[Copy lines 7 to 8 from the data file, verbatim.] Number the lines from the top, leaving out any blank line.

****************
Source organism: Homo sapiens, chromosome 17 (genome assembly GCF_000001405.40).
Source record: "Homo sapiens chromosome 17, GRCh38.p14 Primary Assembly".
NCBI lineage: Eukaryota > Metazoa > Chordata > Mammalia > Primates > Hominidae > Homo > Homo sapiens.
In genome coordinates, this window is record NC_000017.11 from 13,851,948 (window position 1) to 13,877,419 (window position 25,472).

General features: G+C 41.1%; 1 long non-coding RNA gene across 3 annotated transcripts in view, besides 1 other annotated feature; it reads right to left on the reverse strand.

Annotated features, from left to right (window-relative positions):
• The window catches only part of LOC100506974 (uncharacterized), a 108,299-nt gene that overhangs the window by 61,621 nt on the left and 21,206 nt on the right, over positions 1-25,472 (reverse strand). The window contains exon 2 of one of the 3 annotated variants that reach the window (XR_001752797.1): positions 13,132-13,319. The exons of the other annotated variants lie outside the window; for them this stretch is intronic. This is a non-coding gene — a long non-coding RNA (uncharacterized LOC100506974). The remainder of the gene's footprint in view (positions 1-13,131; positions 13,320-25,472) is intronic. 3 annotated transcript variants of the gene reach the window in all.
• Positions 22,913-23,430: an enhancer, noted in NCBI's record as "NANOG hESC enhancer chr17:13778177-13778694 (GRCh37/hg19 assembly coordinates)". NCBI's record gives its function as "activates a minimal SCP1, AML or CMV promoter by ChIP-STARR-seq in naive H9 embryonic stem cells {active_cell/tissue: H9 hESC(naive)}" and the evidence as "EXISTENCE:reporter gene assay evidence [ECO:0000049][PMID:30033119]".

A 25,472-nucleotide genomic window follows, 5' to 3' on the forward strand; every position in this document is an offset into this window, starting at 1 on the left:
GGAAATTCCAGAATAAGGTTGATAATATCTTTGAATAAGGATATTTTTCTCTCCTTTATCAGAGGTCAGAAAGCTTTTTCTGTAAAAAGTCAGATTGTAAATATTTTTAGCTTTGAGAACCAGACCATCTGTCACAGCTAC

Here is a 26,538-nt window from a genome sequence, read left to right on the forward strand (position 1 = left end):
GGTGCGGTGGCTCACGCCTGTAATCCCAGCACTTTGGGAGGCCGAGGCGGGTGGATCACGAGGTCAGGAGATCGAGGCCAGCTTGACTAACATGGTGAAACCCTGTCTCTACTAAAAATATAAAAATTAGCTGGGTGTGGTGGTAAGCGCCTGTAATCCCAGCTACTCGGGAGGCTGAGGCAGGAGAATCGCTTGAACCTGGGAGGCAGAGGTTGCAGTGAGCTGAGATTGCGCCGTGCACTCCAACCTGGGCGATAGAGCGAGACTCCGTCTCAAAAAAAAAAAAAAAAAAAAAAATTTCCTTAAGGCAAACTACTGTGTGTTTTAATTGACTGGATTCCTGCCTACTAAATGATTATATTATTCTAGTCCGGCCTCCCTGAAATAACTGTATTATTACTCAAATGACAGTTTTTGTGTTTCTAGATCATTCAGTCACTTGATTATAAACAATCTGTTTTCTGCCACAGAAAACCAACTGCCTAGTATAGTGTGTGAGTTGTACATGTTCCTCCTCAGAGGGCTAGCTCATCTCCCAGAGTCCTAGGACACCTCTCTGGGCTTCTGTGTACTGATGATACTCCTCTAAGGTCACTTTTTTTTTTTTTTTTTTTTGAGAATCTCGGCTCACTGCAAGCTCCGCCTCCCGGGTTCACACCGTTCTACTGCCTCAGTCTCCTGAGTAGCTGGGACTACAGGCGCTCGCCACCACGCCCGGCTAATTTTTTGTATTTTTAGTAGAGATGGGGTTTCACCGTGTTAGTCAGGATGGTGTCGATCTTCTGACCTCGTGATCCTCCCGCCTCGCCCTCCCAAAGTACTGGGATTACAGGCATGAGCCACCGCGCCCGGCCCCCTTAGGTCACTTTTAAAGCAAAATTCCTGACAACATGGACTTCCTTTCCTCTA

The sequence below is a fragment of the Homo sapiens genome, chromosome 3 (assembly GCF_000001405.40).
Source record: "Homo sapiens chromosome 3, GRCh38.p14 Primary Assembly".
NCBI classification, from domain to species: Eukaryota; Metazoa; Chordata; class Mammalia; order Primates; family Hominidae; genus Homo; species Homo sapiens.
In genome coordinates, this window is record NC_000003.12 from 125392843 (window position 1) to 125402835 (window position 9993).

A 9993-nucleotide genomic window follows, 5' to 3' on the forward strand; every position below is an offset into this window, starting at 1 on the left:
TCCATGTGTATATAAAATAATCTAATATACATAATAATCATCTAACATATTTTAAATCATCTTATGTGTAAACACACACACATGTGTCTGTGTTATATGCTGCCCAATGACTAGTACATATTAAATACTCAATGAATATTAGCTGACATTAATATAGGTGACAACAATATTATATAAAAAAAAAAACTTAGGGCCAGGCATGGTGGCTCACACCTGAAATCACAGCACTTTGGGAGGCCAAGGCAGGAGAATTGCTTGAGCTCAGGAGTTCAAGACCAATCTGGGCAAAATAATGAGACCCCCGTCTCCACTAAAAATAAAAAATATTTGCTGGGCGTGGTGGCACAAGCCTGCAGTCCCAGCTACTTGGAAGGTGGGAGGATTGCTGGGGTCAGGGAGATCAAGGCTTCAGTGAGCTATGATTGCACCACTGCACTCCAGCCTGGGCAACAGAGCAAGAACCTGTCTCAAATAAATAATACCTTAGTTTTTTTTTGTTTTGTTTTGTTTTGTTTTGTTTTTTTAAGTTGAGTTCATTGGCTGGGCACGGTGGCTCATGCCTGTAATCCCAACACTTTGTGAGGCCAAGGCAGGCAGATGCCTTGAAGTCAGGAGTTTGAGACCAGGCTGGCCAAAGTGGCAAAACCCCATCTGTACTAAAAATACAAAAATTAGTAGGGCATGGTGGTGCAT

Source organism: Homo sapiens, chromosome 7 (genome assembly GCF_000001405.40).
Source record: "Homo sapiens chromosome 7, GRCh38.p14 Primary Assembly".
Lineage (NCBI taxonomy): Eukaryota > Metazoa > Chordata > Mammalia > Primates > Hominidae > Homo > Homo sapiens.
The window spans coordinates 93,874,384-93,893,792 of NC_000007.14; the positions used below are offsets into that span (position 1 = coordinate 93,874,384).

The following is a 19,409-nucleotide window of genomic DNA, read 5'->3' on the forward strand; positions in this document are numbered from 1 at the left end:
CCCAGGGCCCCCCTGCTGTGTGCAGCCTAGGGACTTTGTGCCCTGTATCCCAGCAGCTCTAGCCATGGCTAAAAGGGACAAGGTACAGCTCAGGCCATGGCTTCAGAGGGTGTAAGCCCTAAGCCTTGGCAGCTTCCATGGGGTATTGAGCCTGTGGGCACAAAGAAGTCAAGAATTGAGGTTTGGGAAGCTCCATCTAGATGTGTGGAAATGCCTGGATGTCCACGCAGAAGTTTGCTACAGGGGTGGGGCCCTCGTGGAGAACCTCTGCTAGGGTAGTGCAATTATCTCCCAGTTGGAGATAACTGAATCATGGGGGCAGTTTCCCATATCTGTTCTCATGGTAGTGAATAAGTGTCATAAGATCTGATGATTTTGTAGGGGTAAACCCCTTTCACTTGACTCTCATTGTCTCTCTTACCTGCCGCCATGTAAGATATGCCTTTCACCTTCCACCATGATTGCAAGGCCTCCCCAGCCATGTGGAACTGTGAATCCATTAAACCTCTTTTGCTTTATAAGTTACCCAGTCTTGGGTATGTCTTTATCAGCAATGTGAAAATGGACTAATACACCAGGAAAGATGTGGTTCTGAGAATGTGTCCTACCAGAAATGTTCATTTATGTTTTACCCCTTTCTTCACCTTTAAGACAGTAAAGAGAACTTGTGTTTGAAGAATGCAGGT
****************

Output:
• The window catches only part of LOC100506974 (uncharacterized), a 108,299-nt gene that overhangs the window by 61,621 nt on the left and 21,206 nt on the right, over positions 1-25,472 (reverse strand). The window contains exon 2 of one of the 3 annotated variants that reach the window (XR_001752797.1): positions 13,132-13,319. The exons of the other annotated variants lie outside the window; for them this stretch is intronic. This is a non-coding gene — a long non-coding RNA (uncharacterized LOC100506974). The remainder of the gene's footprint in view (positions 1-13,131; positions 13,320-25,472) is intronic. 3 annotated transcript variants of the gene reach the window in all.
• Positions 22,913-23,430: an enhancer, noted in NCBI's record as "NANOG hESC enhancer chr17:13778177-13778694 (GRCh37/hg19 assembly coordinates)". NCBI's record gives its function as "activates a minimal SCP1, AML or CMV promoter by ChIP-STARR-seq in naive H9 embryonic stem cells {active_cell/tissue: H9 hESC(naive)}" and the evidence as "EXISTENCE:reporter gene assay evidence [ECO:0000049][PMID:30033119]".